A good many significant changes have occurred in Ollabelle's world since their astonishing, acclaimed 2004 self-titled debut, produced by T-Bone Burnett. Structurally, Ollabelle has been pared down to a quintet with the exit of guitarist Jimi Zhivago, whose role was absorbed by vocalist Fiona McBain. Administratively, the band changed labels. Musically, Ollabelle has experienced the greatest shift.
Before recording their debut, Ollabelle was more a loose collective of musicians than an actual band, having coalesced from rotating and disparate members assembled for regular gospel night shows at 9C, a popular East Village folk club in New York. By the time they recorded their debut, Ollabelle still played primarily covers of old traditional bluegrass, folk and gospel tunes along with a handful of originals, and that's what they took into the studio. Here, Ollabelle has reversed the ratio, with a handful of traditional covers and a majority of like-minded originals. The other significant change is in the band's sonics, as they've moved away from the ambient dub gospel texturalism woven into their debut in favor of a more straightforward bluegrass/folk/blues approach, courtesy of producer/longtime Dylan guitarist Larry Campbell. Perhaps the biggest change for Ollabelle is the fact that the collective has transformed into an actual band, touring, writing and recording as a group with a unified focus.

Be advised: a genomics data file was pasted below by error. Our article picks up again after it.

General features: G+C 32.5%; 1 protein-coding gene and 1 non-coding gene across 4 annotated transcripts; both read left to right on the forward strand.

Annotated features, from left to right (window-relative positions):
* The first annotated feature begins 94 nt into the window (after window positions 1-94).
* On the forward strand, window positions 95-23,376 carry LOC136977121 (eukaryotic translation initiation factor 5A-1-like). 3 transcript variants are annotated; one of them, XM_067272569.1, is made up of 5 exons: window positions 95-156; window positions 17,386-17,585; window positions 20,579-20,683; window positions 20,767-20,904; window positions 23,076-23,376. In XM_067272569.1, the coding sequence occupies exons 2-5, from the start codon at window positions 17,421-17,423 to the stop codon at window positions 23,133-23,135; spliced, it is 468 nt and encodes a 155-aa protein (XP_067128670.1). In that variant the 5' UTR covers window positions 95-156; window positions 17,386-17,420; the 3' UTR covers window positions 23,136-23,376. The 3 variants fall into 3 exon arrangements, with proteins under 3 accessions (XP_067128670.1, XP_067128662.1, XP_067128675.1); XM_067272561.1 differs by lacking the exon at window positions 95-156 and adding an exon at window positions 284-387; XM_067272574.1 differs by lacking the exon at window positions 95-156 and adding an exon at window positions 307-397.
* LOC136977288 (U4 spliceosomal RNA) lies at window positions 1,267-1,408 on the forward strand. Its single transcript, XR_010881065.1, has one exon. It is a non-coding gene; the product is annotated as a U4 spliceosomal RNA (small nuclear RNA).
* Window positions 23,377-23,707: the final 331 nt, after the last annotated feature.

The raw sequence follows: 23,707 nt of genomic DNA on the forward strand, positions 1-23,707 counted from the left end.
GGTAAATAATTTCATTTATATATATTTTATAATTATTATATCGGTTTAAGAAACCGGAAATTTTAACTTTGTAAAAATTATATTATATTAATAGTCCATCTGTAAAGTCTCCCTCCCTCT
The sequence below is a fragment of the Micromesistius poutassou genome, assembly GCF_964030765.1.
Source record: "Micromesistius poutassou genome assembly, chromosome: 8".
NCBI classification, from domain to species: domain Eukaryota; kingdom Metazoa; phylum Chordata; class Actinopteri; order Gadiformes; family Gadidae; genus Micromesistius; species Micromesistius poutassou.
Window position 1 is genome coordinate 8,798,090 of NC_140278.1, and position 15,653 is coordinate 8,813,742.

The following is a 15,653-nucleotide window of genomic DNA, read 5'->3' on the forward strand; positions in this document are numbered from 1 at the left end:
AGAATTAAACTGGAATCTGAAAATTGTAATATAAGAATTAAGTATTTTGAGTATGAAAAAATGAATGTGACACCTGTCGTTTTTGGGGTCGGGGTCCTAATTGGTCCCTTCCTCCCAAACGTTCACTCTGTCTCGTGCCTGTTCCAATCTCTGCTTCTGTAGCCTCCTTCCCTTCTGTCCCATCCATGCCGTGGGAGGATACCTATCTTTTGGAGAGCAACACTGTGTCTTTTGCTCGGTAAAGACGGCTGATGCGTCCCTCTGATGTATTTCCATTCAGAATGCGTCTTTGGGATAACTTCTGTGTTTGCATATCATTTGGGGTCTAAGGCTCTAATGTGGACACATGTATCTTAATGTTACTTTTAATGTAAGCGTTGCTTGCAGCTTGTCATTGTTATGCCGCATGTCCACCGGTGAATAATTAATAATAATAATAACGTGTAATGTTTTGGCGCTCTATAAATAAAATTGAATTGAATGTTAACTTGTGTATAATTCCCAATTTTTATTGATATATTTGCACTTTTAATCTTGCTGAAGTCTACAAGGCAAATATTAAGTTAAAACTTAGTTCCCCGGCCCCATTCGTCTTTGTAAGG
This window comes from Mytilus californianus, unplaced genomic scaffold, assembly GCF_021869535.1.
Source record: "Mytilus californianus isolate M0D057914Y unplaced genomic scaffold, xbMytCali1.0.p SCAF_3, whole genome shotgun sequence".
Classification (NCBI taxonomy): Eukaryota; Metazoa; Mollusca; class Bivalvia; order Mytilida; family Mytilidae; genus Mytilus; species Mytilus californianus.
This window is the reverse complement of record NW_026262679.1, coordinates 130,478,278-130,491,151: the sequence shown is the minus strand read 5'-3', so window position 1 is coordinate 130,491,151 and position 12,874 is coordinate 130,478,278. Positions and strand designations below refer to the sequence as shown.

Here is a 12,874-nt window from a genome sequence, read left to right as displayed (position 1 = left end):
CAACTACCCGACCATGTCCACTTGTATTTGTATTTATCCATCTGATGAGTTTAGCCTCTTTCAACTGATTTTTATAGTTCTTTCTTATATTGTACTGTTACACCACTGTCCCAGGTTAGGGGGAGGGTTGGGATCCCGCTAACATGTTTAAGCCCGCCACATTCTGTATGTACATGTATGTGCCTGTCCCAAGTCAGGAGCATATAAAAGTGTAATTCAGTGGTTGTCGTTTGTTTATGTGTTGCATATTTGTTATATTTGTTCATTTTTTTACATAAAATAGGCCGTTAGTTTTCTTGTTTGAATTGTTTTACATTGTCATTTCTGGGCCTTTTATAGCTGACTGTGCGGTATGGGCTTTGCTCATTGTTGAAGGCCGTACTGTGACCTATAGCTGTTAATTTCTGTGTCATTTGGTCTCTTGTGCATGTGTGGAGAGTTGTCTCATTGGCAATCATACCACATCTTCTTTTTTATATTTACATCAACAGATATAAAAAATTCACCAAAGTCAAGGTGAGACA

The years of performing traditional material has clearly paid off for Ollabelle, as the originals stand shoulder to shoulder stylistically with the cover material the band has done since their inception. The gospel shimmer of "Heaven's Pearls," the bluesy swing of "Fall Back" and "Troubles of the World," the folk lilt of "Dream the Fall" and the bluegrass/gospel swell of "Gone Today" all exhibit the same authenticity and reverence as the songs that Ollabelle has chosen from history's catalog, making this a decidedly different but equally satisfying Ollabelle album.